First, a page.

Biden's apparent use of pseudonyms raising eyebrows – and suspicions

Biden's apparent use of pseudonyms raising eyebrows – and suspicions

Biden's apparent use of pseudonyms raising eyebrows – and suspicions

Last week's announcement that White House counsel Stuart Delery is leaving the administration is a sign of unrest over the future of President Joe Biden, a Republican congressman says.


The news on Delery, the first openly gay White House counsel, came as The House Committee on Oversight and Accountability asked the National Archives and Records Administration (NARA) to provide unredacted emails from Biden's time as vice president that relate to Ukraine and natural gas company Burisma.

'Tacit admission of guilt'

Steve Jordahl (AFN)

Reacting to allegations that Joe Biden used pseudonyms in emails while serving as vice president, radio talk-show host Jeff Crank tells AFN that innocent people don't use fake names. "That's a tacit admission of guilt," he says. "[It shows] you don't want to get caught doing what you're doing and you're trying to hide things."

Crank, Jeff Crank

According to Crank, evidence is mounting that even now there are external influences on Biden's foreign policies. "I do think that the president is very soft on China, where Hunter Biden did a lot of business – [and] he's very soft on helping Ukraine because his son did business there," he adds.

Crank is convinced Biden needs to be taken out of office. "One could argue … there should be an impeachment effort – but I think there's an equally valid argument that the American people will have their say and impeach the president in an election."

Either way, Crank suggests how Biden is held accountable will say a lot about what kind of country America is. "Nobody should tolerate that kind of corruption," he argues. "If we do, we're going to get the kind of government that that we deserve."

The further scrutiny regards Biden's apparent use of the pseudonym "Robert L. Peters" and other names, according to Newsweek.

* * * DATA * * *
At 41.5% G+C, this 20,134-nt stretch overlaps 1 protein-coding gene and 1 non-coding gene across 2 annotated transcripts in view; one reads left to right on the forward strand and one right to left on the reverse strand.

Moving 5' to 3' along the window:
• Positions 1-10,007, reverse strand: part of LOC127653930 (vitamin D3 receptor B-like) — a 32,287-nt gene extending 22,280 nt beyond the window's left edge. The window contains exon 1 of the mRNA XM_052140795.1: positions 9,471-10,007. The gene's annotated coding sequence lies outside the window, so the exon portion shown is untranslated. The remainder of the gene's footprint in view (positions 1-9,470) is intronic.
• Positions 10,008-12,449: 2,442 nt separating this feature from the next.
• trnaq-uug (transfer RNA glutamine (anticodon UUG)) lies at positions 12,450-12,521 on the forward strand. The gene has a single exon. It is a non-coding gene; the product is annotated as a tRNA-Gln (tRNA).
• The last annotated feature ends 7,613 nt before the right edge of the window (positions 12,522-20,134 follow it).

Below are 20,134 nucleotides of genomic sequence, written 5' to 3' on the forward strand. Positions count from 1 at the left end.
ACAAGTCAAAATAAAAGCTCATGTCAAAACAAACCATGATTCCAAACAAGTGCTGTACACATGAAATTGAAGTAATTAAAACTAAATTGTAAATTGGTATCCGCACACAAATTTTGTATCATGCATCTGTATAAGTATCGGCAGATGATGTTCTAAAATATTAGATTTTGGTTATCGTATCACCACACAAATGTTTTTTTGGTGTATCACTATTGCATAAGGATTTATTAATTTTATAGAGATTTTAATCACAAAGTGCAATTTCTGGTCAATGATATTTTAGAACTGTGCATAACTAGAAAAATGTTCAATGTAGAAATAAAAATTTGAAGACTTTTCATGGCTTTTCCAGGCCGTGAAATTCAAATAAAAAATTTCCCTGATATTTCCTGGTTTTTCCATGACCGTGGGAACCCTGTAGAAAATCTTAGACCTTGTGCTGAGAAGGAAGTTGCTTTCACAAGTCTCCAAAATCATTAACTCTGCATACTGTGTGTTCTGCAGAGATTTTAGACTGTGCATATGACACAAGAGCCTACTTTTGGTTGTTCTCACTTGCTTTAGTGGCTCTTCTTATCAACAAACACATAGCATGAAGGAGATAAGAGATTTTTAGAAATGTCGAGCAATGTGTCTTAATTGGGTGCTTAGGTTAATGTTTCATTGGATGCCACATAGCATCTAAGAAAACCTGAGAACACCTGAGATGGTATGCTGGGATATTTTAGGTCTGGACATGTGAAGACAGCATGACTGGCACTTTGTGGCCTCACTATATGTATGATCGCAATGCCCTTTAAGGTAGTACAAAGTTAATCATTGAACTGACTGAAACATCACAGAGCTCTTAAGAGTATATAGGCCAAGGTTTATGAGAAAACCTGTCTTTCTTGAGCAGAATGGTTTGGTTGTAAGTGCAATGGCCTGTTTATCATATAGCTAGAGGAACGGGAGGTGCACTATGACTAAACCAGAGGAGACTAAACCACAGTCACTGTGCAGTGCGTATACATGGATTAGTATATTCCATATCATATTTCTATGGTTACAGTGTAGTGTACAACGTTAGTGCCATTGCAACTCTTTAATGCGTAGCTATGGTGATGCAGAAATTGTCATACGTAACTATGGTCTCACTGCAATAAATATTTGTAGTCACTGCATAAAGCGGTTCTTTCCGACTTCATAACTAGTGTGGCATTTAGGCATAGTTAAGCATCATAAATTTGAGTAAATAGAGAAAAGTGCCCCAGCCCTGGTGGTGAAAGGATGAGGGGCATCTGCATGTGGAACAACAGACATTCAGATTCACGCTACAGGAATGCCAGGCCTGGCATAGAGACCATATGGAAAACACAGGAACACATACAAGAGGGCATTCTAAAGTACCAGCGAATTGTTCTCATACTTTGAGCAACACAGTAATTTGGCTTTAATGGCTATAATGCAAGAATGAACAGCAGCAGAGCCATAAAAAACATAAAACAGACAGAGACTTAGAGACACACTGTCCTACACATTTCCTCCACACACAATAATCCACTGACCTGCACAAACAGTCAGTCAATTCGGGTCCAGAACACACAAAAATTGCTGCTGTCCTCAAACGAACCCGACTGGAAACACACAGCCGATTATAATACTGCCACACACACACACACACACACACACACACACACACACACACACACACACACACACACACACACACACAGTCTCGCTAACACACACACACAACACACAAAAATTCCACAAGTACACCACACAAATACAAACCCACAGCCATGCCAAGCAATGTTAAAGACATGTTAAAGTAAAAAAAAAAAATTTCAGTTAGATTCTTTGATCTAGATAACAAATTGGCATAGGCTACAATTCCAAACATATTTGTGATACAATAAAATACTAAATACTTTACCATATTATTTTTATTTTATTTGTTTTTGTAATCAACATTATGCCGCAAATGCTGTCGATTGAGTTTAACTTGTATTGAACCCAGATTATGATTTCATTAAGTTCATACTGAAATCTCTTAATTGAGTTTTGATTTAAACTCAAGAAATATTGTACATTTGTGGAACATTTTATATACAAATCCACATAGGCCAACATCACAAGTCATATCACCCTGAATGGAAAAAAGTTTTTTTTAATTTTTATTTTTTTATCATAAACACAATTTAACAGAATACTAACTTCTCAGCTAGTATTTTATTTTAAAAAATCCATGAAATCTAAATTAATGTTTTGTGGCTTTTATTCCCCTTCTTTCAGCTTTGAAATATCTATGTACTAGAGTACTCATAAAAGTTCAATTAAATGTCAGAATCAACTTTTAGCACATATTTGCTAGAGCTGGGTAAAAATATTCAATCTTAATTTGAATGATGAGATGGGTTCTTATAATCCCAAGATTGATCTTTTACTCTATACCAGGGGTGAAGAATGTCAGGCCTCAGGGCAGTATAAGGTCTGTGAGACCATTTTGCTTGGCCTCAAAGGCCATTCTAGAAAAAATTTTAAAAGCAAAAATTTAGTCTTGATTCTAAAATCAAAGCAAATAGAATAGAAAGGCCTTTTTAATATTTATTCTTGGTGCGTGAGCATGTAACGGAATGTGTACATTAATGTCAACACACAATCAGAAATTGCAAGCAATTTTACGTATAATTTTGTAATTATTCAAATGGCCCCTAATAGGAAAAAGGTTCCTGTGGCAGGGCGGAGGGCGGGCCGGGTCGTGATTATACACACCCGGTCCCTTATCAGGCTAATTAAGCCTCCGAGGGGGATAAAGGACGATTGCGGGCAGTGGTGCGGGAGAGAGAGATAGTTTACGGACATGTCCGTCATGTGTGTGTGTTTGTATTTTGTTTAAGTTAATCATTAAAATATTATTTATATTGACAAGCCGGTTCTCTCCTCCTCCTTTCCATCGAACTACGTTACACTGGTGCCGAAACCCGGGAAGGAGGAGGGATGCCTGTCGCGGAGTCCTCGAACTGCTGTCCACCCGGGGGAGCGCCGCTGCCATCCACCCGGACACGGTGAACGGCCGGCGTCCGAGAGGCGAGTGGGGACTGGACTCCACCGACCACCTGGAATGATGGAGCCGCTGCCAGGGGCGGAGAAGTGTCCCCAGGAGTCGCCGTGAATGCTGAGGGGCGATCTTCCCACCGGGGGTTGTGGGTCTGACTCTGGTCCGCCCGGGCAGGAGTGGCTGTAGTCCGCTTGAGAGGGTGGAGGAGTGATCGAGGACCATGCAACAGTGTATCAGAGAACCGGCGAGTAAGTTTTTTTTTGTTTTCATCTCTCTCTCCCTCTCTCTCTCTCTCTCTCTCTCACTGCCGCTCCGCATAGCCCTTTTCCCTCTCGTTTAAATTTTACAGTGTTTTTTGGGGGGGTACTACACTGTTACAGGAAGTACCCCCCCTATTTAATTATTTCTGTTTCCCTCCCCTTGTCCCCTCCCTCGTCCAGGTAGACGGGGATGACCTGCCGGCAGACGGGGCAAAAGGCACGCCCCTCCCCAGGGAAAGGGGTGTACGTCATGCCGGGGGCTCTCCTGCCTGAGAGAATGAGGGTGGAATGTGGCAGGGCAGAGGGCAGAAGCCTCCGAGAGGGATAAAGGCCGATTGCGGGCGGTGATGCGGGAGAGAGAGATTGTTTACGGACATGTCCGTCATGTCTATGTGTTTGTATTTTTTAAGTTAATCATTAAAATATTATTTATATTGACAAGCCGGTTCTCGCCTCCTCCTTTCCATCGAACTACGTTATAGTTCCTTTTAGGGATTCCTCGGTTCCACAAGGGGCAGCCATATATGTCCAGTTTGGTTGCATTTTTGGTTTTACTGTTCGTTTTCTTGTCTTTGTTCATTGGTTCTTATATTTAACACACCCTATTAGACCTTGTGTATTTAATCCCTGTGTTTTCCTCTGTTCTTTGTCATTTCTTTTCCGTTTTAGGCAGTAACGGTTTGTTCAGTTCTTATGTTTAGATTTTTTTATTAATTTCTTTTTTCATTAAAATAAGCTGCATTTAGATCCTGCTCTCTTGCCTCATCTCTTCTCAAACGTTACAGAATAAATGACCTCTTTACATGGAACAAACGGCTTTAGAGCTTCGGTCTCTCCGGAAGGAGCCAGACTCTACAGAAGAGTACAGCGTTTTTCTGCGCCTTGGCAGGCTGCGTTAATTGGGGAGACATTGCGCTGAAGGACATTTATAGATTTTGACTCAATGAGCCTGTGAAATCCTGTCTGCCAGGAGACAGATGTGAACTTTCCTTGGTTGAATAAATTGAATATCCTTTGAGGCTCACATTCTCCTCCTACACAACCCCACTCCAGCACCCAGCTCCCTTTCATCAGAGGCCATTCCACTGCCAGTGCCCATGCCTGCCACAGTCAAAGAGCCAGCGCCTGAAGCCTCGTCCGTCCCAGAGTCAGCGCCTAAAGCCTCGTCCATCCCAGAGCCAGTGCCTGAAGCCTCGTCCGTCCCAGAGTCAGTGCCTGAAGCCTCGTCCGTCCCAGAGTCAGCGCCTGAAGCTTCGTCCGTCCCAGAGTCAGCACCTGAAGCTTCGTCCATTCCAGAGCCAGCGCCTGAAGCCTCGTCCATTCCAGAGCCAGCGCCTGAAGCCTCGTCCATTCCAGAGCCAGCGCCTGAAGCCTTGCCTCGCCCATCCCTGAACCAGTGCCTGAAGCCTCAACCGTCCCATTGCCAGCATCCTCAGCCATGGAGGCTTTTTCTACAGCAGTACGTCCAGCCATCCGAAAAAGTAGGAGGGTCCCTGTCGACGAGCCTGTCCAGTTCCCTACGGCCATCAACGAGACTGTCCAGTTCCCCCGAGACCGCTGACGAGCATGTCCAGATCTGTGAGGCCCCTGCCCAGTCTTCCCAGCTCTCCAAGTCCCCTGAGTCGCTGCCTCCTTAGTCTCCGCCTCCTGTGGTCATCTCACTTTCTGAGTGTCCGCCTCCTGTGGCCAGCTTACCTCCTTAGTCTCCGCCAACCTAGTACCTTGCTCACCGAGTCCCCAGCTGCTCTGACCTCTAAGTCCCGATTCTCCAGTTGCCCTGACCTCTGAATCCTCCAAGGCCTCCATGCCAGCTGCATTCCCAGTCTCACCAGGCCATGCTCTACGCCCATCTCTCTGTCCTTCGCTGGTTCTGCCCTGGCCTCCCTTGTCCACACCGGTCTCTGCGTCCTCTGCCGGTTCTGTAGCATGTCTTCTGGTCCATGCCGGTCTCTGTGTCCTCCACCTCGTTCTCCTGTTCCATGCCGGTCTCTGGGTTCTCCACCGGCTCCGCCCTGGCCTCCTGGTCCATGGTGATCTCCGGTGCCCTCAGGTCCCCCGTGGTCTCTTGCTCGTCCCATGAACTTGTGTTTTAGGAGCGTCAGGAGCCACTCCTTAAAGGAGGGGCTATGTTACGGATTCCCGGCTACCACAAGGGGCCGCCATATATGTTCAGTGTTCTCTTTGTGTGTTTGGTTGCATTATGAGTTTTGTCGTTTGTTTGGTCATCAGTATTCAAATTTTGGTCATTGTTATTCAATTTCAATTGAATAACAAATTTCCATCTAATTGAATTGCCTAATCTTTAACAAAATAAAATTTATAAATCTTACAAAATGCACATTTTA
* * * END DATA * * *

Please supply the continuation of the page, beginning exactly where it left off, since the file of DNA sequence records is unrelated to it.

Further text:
"When I first heard that story, I couldn't help but think about that frog that's in the pot of water that all of a sudden starts to get a little hotter and a little hotter, and the frog naturally wants to jump out and get away from that pot of water before it gets too hot. I think that's what's going on here. I think counsel for the president realizes things are about to get really bad, really quickly," Rep. Nathaniel Moran (R-Texas) said on Washington Watch Friday.

On the surface, Delery's loss looks like a blow for the administration. The New York Times notes that Delery has been a key figure in helping shape and implement some of Biden's signature far-left policies while defending him against "Republican attacks."

Not the time for major staff changes

The timing is of interest as the election year of 2024 is roughly four months away.

Moran, Rep. Nathaniel (R-Texas) Moran

The House interest in Biden "is not because of any political pursuit of the president because he's a Democrat, and we have Republicans in charge of the House," Moran told show host Jody Hice.

"It's because the rule of law must mean something in this country – and it does mean something to Republicans across the board who say, 'You know what? We need to go through this. We need to develop the facts.' We're not going to rush to judgment, but these facts are becoming overwhelming day after day, and they're building on one another."

The Oversight Committee, after threatening FBI Director Christopher Way with contempt charges, received in May the FBI form FD-1023 in which a paid informant said Joe Biden and his son, Hunter Biden, each received $5 million payments in return for using Joe Biden's influence to have a Ukrainian prosecutor fired.

Prosecutor Viktor Shokin was investigating Burisma – and the investigation was making it difficult for Burisma to buy a U.S. oil and gas company, something Hunter Biden had advised, according to Fox News. Ultimately Shokin was fired.

In 2018, Biden spoke of the firing in public comments aired on C-SPAN, implicating then-Ukraine president Petro Poroshenko and another official in the process.

The committee wants full access to NARA's emails that were heavily redacted or withheld altogether in June.

Biden is believed to have used pseudonyms in the emails, Newsweek reported. The letter that NARA expressed concern about identified pseudonyms "Robin Ware" and "JRB Ware" in addition to "Peters."

"I've got to applaud him. I don't know what to call the president anymore. Do we call him Robert Peters, do we call him Robin Ware or do we call him JRB Ware? There are so many names out there that Chairman Comer is having to go after," Moran said.  

There's a certain way that big cases come together

Moran expressed confidence in Comer, Judiciary chair Jim Jordan and Ways and Means chair Jason Smith.

"The American people should rest assured that we have great leadership in these positions," Moran told Hice. "We are systematically building a case. We're applying the facts to the legal standard, and you'll see the law has been violated."

Moran said his judicial experience in East Texas reminds him that prosecutors have to be meticulous in preparation.

"As a lawyer and a judge, I can tell you I've seen many cases developed over the years – [and] sometimes it takes time," explained the Texas Republican. "… When people begin to tell lies [and] you discover more evidence [over time], you begin to put that squeeze on them and back them into a corner until it is quite evident on multiple occasions that the lies are being told left and right."